Harvey Weinstein
Harvey Weinstein arrives in court New York, Tuesday, Jan. 7, 2020. (AP Photo/Seth Wenig)

Harvey Weinstein’s – my old mucker – trial is presently in progress in Manhattan Supreme Court, New York City, being heard by Judge Burke. 

Poor bastard Harvey – if everything you’ve heard and read about him is true – he is a monster. Even if 10% of what you’ve heard and read about him is true, he’d still be a monster. Perhaps he is a monster – but does any of it have any significance in any of our godforsaken lives?  

Now, this two-minute-read article is not going to be a polemic about the unfairness of the legal justice system, or a discussion of the #MeToo movement.  All I really want to talk about today, is how everyone’s present sense of offence is becoming ridiculous and, most sad of all, killing the funny.

Todd Phillips, the director of the US$1bn box office hit Joker – who was also responsible for the direction of The Hangover trilogy, which grossed over US$1.4bn,had this to say about why he opted out of being involved in comedy movies, and instead got into something way darker – like Joker:

“Go try be funny nowadays with this woke culture. There were articles written about why comedies don’t work anymore – I’ll tell you why – because all the funny guys are like: ‘f*** this sh*t, because I don’t want to offend you. It’s hard to argue with 30 million people on Twitter. You just can’t do it right? So, you just go, ‘I’m out’”.   

Australian comedian Steve Hughes, did a brilliant routine about being offended, at the Hammersmith Apollo Theatre in London:

“Now you have adults going: ‘I was offended, and I have rights!’  Well so what – be offended – nothing happened. You’re an adult, grow up, and deal with it.  I was offended!  Well, I don’t care.  Nothing happens when you’re offended. ‘I went to the comedy show and the comedian said something about the Lord, and I was offended, and when I woke up in the morning, I had leprosy.’”  

Everyone has strong opinions these days about just about everything – about the ANC, about Judge Hlope, about Trump, about Johnson, about Eskom, about Mmusi Maimane, even about my ex-book agent, whom I recently fired.  But what difference does any of it really make in our lives – and more significantly – how does it pay the bills; how does it get us to the next step in our long-term true-love fiction, or in our one-night-stand fleeting car back-seat grope and schtupp reality?  I try to focus on the here and now: to take my daily medication, to have a steady supply of Jameson whiskey and Bombay Sapphire gin, and to pry open what is really meaningful to me – like having a good old laugh at silly and irreverent things.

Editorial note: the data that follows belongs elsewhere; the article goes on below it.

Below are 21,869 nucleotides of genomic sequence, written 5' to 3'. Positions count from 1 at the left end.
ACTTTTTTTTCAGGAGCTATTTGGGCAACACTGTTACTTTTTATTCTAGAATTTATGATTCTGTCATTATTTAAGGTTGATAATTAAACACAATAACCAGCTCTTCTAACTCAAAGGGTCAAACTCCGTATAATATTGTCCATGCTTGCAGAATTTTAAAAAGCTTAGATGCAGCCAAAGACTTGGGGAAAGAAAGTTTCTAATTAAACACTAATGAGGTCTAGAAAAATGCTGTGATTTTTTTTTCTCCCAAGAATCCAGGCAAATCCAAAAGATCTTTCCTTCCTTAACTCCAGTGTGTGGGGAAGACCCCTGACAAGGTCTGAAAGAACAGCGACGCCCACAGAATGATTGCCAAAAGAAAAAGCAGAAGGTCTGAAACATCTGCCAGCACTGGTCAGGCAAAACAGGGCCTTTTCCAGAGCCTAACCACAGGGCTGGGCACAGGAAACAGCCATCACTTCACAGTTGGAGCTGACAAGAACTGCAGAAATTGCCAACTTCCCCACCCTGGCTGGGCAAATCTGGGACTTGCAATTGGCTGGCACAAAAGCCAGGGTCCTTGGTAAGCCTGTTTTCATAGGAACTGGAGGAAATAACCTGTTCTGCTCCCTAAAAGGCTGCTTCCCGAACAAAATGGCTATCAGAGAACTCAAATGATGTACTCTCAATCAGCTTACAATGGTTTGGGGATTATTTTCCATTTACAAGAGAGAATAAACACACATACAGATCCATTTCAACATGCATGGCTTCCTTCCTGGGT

When I was in high school, back in the 1980’s, a fellow pupil placed an advert in the Cape Times’ “under R 50” smalls’ column, advertising the school principal’s Toyota Cressida vehicle for R 49-99, giving the school receptionist’s desk as the contact telephone number. I thought this was not only hilarious, but genius as well. For the first few days the advert ran, a few of us listened and giggled, standing discreetly around the corner from the school receptionist’s office, hearing her patiently explaining, over and over again, to the endless traffic of incessant callers: 

“I am so very sorry for the inconvenience, but the car is not for sale – the advert is a silly prank joke, and I do not find it one bit funny”. 

Well, you know what – me and my mates definitely did.

Contributed by:
Barry Varkel, an attorney of the High Court of South Africa and Solicitor of the Supreme Court of England and Wales.
Author of Nigiri Law and Goy Vey


  1. Well said Mr Varkel! We have lost the ability to laugh at ourselves and with others!! The holier than though movement, that has flourished thanks to social media,has just made us a bunch of stiff arsed %÷€#;÷*! Very sad indeed, best I not laugh reading your article for fear of victimisation 🙁


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